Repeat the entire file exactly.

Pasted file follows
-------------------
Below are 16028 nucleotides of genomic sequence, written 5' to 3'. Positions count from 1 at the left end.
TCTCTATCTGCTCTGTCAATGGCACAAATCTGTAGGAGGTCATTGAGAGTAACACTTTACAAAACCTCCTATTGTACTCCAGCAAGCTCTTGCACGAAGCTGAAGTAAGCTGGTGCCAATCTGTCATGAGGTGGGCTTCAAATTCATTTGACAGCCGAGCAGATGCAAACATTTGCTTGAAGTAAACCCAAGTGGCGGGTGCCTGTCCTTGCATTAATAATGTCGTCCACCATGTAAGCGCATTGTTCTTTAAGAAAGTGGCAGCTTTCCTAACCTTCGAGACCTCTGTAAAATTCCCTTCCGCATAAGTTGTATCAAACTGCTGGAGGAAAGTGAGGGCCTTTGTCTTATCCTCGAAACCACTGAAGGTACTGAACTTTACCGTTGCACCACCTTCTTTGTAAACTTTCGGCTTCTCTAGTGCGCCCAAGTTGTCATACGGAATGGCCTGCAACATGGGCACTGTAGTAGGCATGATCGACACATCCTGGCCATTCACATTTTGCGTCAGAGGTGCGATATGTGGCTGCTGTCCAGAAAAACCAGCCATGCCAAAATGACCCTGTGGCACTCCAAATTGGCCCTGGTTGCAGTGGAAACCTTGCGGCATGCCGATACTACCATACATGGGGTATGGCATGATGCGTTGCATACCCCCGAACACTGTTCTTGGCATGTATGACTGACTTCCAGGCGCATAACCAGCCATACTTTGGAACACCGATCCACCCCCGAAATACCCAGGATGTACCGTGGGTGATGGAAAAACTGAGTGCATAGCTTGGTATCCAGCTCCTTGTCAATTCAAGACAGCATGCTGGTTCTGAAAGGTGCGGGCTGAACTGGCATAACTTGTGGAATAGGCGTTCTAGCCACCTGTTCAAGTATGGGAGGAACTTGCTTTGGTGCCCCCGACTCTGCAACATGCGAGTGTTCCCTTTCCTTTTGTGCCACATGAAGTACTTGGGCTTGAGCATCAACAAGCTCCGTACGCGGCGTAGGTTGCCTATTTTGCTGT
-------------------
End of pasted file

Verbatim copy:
Below are 16028 nucleotides of genomic sequence, written 5' to 3'. Positions count from 1 at the left end.
TCTCTATCTGCTCTGTCAATGGCACAAATCTGTAGGAGGTCATTGAGAGTAACACTTTACAAAACCTCCTATTGTACTCCAGCAAGCTCTTGCACGAAGCTGAAGTAAGCTGGTGCCAATCTGTCATGAGGTGGGCTTCAAATTCATTTGACAGCCGAGCAGATGCAAACATTTGCTTGAAGTAAACCCAAGTGGCGGGTGCCTGTCCTTGCATTAATAATGTCGTCCACCATGTAAGCGCATTGTTCTTTAAGAAAGTGGCAGCTTTCCTAACCTTCGAGACCTCTGTAAAATTCCCTTCCGCATAAGTTGTATCAAACTGCTGGAGGAAAGTGAGGGCCTTTGTCTTATCCTCGAAACCACTGAAGGTACTGAACTTTACCGTTGCACCACCTTCTTTGTAAACTTTCGGCTTCTCTAGTGCGCCCAAGTTGTCATACGGAATGGCCTGCAACATGGGCACTGTAGTAGGCATGATCGACACATCCTGGCCATTCACATTTTGCGTCAGAGGTGCGATATGTGGCTGCTGTCCAGAAAAACCAGCCATGCCAAAATGACCCTGTGGCACTCCAAATTGGCCCTGGTTGCAGTGGAAACCTTGCGGCATGCCGATACTACCATACATGGGGTATGGCATGATGCGTTGCATACCCCCGAACACTGTTCTTGGCATGTATGACTGACTTCCAGGCGCATAACCAGCCATACTTTGGAACACCGATCCACCCCCGAAATACCCAGGATGTACCGTGGGTGATGGAAAAACTGAGTGCATAGCTTGGTATCCAGCTCCTTGTCAATTCAAGACAGCATGCTGGTTCTGAAAGGTGCGGGCTGAACTGGCATAACTTGTGGAATAGGCGTTCTAGCCACCTGTTCAAGTATGGGAGGAACTTGCTTTGGTGCCCCCGACTCTGCAACATGCGAGTGTTCCCTTTCCTTTTGTGCCACATGAAGTACTTGGGCTTGAGCATCAACAAGCTCCGTACGCGGCGTAGGTTGCCTATTTTGCTGT